Terrence Chandler, former CEO of Redfern Resources Ltd., has joined Chieftain Metals Inc., a newly created company focused on re-opening the Tulsequah Chief Mine, a precious metals-rich volcanic massive sulfide deposit on British Columbia’s western border, about 40 miles, or 64 kilometers, northeast of Juneau.
Chandler serves as executive vice president of the company. In his former role at Redfern, he spent some 20 years working on exploration, permitting and development of the Tulsequah Chief Project. Unable to survive a period of financial and regulatory uncertainty, Redfern, and parent company Redcorp Ventures Ltd., filed for bankruptcy in the Supreme Court of British Columbia in 2009.
Toronto-based Chieftain Metals, which went public in December, is lead by President and CEO Victor Wyprysky, who brings 25 years of experience in Canadian investment banking to the company.
The junior also touts former National Chief of the Assembly of First Nations Phil Fontaine and Yukon Zinc Corp. COO Raymond Mah as new directors.
Chieftain Metals closed a deal to buy the defunct project’s assets in September, giving Chieftain a clear title to 13 mineral claims, 25 crown-granted claims and four fee-simple lots that make up the Tulsequah property.
The junior then completed an initial public offering on the Toronto Stock Exchange, grossing some C$20 million for the young company, including proceeds of an over-allotment that closed in January.
“Net proceeds of the offering will be used to initiate the recommended Phase 1 work program at the Tulsequah Chief Deposit and the drilling program at the Big Bull Deposit, and to repay a portion of certain indebtedness of the company,” Chieftain Metals said on closing the financing.
Water treatment a priorityChieftain Metals’ first task as owners of Tulsequah Chief is to install a plant to treat the acidic metal-laden water flowing from historic copper-gold-silver-zinc-lead mines on the property, which have been sitting idle since Cominco Ltd. shut down production in 1957.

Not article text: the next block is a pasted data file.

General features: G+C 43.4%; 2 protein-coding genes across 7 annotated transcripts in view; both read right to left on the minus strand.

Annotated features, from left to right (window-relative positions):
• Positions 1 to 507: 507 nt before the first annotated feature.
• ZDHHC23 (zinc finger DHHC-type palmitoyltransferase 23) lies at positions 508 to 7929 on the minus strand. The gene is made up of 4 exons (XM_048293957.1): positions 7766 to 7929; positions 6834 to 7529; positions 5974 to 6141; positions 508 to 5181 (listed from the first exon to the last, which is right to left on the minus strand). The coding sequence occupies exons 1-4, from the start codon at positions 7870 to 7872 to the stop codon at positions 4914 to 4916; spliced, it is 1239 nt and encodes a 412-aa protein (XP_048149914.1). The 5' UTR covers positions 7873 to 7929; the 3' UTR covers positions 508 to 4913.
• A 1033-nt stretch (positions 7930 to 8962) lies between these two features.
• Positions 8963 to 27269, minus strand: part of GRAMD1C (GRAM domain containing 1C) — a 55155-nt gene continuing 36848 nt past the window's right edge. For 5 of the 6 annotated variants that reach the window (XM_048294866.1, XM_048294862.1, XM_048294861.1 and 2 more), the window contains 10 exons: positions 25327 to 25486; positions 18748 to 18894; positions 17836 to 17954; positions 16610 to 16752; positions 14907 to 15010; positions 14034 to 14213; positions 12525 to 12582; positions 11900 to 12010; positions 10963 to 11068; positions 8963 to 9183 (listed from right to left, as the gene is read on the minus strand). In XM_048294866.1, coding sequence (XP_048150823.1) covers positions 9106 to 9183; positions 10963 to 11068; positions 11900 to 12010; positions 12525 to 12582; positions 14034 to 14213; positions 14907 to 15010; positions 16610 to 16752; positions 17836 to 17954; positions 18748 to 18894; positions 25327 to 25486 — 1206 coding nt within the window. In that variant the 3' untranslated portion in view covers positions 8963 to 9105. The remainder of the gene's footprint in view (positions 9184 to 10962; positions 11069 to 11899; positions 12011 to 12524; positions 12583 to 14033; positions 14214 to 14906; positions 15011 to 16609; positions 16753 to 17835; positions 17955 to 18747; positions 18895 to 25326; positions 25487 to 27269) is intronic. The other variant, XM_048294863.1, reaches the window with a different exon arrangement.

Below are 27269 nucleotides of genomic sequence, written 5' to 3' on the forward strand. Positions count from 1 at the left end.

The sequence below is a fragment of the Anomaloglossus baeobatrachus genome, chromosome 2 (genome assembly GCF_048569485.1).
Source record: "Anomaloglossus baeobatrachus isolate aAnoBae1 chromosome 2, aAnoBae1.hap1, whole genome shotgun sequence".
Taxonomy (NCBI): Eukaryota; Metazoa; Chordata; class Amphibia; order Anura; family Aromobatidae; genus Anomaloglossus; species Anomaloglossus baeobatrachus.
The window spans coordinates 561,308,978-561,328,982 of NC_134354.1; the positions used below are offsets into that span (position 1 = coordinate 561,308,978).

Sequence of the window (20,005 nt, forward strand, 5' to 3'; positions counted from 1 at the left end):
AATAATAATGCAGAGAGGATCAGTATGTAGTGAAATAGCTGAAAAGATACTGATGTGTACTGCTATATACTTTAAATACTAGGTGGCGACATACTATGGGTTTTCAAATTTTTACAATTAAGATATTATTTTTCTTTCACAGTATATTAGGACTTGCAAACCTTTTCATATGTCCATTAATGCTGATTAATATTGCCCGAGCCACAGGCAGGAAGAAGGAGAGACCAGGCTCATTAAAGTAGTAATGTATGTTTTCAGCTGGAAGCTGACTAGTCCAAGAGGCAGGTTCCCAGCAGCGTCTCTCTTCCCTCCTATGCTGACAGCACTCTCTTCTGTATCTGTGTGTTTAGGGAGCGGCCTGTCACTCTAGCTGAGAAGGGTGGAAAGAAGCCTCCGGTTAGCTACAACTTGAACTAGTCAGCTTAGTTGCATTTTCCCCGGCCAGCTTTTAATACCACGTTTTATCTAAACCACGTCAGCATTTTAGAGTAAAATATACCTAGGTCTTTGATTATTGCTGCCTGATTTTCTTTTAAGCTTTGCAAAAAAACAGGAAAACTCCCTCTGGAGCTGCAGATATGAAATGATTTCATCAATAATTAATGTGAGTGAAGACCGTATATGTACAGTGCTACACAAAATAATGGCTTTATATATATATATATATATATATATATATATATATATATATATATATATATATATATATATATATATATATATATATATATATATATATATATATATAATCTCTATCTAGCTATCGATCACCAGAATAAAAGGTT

The acid rock drainage, which is believed to be reaching a tributary of the Taku River, has been a concern for regulators in both Alaska and British Columbia.
“Any transfer of the property and its associated authorizations should be tied to a plan and an enforceable commitment, including a timetable, for addressing the existing acidic mine drainage and metal leaching from the mine workings and waste materials currently at the site,” Alaska Department of Natural Resources Office of Project Management & Permitting Director Thomas Crafford wrote to his counterparts in British Columbia.
Environment Canada is requiring the installation of the water treatment plant as part of the conditions of the property transfer.
Redcorp had purchased and begun the groundwork for the installation of a plant to treat the acidic mine waters at Tulsequah, but the company filed for bankruptcy before the water treatment facility could be made operational.